Friday Presentation – Rovai

Dairy employee’s overcoming hesitancy to the COVID-19 vaccine: a socio-culturally responsive seminar approach

Maristela Rovai, Dairy and Food Science Department, South Dakota State University

Dr. Rovai is a Veterinarian from Brazil with a MSc & PhD degree in Veterinary with emphasis in Animal Science (Universitat Autonòma de Barcelona, Bellaterra, Spain). Since 2014 she is an Assistant Professor / Extension Dairy Specialist at the Department of Dairy and Food Science on a tenure track at the South Dakota State University in Brookings, SD. Dr. Rovai has a 30% teaching and research appointment and 70% extension.  Dr. Rovai has made a major impact on communication between dairy producers and their employees in the Midwest. She has the ability to assist dairy producers on developing farm protocols, educational trainings that include hands on and assisting with farm employee meetings.  Rovai current projects on human subjects include: Learning strategies for Dairy Farm Workers (Dairy Tool Box; HICAHS), Health assessment and knowledge of the Dairy Industry Workforce (Health Tool Box; HICAHS), COVID-19 Educational Talks (HICAHS), and Brookings Inclusive Collaborative project (Bush Foundation).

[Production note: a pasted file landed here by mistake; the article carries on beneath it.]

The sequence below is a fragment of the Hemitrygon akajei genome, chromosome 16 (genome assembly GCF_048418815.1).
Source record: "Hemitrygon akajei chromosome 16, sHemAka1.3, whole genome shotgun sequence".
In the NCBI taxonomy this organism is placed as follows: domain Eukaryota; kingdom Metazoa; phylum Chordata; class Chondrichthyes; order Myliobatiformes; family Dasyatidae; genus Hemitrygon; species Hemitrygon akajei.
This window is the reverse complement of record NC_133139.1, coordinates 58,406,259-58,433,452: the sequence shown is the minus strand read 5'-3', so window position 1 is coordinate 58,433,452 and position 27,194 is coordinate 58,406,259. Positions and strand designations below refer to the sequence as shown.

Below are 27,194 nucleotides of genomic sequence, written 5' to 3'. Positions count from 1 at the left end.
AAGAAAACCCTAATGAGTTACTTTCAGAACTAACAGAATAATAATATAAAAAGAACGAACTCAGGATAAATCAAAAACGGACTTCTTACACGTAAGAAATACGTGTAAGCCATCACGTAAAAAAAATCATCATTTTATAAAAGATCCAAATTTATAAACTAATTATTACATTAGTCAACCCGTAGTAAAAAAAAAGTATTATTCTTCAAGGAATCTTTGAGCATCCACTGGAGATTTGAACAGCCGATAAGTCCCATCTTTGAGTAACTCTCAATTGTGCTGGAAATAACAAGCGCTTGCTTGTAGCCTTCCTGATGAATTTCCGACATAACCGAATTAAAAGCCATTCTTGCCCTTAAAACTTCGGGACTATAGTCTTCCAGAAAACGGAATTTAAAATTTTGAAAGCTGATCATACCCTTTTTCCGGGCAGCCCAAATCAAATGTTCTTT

Learning objective:

  1. Participants will understand the challenges (e.g., myths, barriers) faced by dairy farm employees regarding vaccine-preventable diseases.
  2. Participants will be able to learn how successfully communicate with the Hispanic audience.

We are in the midst of the coronavirus outbreak, and Hispanic dairy farm workers are within the high-risk category. Dairy farmworkers live in extended family clusters, move more often, and work closely with others. Factors such as socioeconomics, diversity in culture, immigration anxiety, cultural differences, lack of medical insurance coverage, and limited English proficiency put Hispanic population in a challenging position which significantly impacts workers’ health and wellbeing. Historically, Hispanics are less likely to trust vaccines and to get vaccinated. As vaccine hesitancy (e.g., beliefs, barriers) associated with COVID-19 vaccination among Hispanics continue, the vaccination required a targeted outreach educational approach. The importance of trustworthy information and dialogue are essential in achieving the vaccination goal. We designed a pilot innovative model on improving dairy farmworker health knowledge and wellbeing through a 20 min. educational talk about the COVID-19 vaccination facts and myths. The seminar session was conducted face to face at their workplaces, generally around lunch or at start/end of work shifts.

Presenters will share the educational approach and specific examples of how employees have benefited from this initiative in South Dakota. Vaccines are instrumental in controlling COVID-19 and the seminar curriculum is a vital tool to maintain public health.

Study supported by HICAHS Emergency Issues (Colorado State University).

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